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So Milton described Eve:

“Grace was in every step, heaven in her eye,

In every motion dignity and love.”

A fair face without expression is as Tennyson describes Maud's:

"Faultily faultless, icily regular, splendidly null.” However beautiful the human form may be in itself, it is glorified with a higher beauty when a noble soul expresses its true and lofty sentiments through it; as when a musical instrument is silent we admire its richness and finish; but when a great player strikes the keys, the beauty of the instrument is lost in the richness of the music. And these expressions of character gradually fix their imprint on the person. Every vice imprints its own peculiar hideousness on the face and form,

“Unmolding reason's mintage Charactered in the face.”

Culture and virtue stamp themselves on the features, transfiguring them with spiritual glory. Chrysostom says of Bishop Flavian : “The countenance of the holy man is full of spiritual power;” and it is said of Stephen when arraigned before the Sanhedrin that all who sat in the Council looking steadfastly on him, beheld his face as it had been the face of an angel. The highest human beauty is that of a form beautiful in itself and transfigured with the beauty of a noble soul revealing its noblest thoughts and sentiments through it. The head of Daniel Webster was a “dome of intellect;" that of the elder Edwards, revealing the profoundest speculative thought and the loftiest spiritual love, is a model for painting the head of the apostle John.

5. I have said that the Cosmos itself and the beautiful objects of nature reveal rational ideals as really as a work of human art reveals the ideal of the artist. I may now venture further and affirm that a spiritual presence reveals itself in nature in a way analogous to the soul's revealing itself through the human body. God is ever living and active in nature. The soul that is alive to the beautiful, looks on nature as on a semi-transparent curtain on which, from the light behind, the divine thought, love and energy in their ceaseless activity are ever picturing themselves :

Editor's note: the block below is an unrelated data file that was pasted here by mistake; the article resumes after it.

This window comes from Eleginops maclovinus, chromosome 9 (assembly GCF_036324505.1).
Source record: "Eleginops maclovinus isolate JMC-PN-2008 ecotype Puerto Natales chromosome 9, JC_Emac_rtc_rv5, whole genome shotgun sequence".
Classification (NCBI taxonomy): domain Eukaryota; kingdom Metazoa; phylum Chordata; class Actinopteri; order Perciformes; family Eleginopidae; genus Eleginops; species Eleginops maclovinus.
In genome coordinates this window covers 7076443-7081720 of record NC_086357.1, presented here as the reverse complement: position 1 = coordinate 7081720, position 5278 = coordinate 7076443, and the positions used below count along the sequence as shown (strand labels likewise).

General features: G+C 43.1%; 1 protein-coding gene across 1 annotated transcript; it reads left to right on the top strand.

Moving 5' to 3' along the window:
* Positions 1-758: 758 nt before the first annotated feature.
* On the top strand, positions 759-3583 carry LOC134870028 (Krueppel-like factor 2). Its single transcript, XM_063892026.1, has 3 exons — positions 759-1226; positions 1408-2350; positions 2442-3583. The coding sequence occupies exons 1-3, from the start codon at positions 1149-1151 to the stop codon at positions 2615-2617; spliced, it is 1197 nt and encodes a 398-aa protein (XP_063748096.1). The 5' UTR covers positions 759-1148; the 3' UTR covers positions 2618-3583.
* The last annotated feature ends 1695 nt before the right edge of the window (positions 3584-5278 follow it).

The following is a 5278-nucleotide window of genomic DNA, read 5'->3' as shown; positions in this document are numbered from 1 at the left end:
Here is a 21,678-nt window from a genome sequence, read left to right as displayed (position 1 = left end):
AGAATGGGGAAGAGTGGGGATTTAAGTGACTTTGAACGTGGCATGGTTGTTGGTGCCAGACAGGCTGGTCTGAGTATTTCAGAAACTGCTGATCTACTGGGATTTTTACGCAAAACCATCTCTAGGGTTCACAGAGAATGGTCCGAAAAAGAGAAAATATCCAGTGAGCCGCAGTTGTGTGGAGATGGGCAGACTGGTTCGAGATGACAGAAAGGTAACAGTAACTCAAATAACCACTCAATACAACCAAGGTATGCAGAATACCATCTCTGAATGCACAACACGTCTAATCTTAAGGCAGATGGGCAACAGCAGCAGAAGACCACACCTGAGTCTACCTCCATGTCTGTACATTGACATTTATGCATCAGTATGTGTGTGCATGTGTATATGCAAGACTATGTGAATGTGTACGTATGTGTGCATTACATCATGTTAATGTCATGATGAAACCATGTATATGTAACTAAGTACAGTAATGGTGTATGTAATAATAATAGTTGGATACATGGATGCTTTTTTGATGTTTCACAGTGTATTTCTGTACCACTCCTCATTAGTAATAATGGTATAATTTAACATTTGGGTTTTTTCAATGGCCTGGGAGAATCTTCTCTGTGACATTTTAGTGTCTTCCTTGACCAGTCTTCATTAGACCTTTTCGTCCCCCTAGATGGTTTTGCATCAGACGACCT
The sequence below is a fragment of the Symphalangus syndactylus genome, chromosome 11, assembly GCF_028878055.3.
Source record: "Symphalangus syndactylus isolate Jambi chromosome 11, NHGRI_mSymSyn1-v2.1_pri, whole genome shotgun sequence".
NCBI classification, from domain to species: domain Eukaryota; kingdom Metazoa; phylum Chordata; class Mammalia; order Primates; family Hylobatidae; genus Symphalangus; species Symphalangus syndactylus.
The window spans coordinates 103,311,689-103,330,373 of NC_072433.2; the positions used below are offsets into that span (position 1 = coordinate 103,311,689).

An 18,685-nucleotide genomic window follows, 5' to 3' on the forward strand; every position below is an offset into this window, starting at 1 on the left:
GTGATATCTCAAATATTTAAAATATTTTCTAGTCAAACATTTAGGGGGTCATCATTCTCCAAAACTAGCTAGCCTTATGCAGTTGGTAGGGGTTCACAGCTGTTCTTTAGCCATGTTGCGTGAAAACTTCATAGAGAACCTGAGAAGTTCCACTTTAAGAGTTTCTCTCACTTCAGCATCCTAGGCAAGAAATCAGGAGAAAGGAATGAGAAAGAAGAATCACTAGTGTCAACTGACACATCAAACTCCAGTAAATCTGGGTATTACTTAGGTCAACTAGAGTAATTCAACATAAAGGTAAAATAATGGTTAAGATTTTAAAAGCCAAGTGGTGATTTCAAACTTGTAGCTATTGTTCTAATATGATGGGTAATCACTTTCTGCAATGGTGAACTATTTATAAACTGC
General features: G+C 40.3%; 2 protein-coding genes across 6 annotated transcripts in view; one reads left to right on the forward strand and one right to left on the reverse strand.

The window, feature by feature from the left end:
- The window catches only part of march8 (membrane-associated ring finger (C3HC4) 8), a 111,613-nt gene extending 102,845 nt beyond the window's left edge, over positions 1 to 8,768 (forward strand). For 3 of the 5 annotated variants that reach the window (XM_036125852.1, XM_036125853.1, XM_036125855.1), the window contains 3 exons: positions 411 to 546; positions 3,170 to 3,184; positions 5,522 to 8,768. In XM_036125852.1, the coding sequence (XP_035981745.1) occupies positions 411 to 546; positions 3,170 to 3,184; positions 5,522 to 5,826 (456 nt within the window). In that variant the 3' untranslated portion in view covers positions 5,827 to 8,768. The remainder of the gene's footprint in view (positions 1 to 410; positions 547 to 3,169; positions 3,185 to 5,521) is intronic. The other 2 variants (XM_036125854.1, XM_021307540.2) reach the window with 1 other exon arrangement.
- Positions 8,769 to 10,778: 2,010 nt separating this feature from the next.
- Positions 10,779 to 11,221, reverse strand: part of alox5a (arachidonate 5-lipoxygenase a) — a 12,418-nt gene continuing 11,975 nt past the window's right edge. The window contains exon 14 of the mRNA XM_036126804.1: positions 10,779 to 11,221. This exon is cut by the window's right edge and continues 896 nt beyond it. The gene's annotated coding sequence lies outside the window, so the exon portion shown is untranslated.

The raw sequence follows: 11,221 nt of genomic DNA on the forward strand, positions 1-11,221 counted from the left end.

“The Being that is in the clouds and air,

That is in the green leaves among the groves.”

“He is not far from every one of us; for in him we live and move and have our being."

6. Evolutionists admit that man finds in nature the image and counterpart of his own ideals. Mr. Murphy, in “The Scientific Bases of Faith,” teaches that man delights in the beauty of nature because he is himself the product of nature's action on him through unnumbered generations, and therefore he is pleased to find in nature what he has found in himself. He is a microcosm and rejoices to find his own likeness in the macrocosm. But the rational philosophy alone gives at once the fact and its sufficient explanation. The supreme reason expresses its archetypal thoughts and ideals in the universe. Man is endowed with reason which though limited, is the same in kind with the supreme reason. In his own mind so far as its limits permit he sees the truths and laws of universal reason, and forms ideals, which are the same with the ideals of the universal reason expressed in nature. And when he finds them in nature he rejoices in their beauty and rejoices also in communion with that all-pervading spiritual presence which reveals itself through them.

V. Beauty has objective reality. This is obvious because beauty is perfection revealing itself in some individual object. The question whether beauty has objective reality or is only subjective has been much debated. The ästhetic philosophy as I have presented it, makes obvious both the answer and its true significance.

VI. Beauty can be manifested only to Reason. It is the manifestation of Reason to Reason. Beauty is appreciable only by a mind that is capable of forming an ideal. An ideal of perfection can be perceived in an object only when the mind is already capable of forming the ideal, of discovering it in the object, and comparing the object with it.

This is all the truth which there is in the assertion that beauty exists only in the mind of the observer; and that it is the mind of the observer which clothes the outward world with its own beauty. In this sense we may accept the words of Coleridge: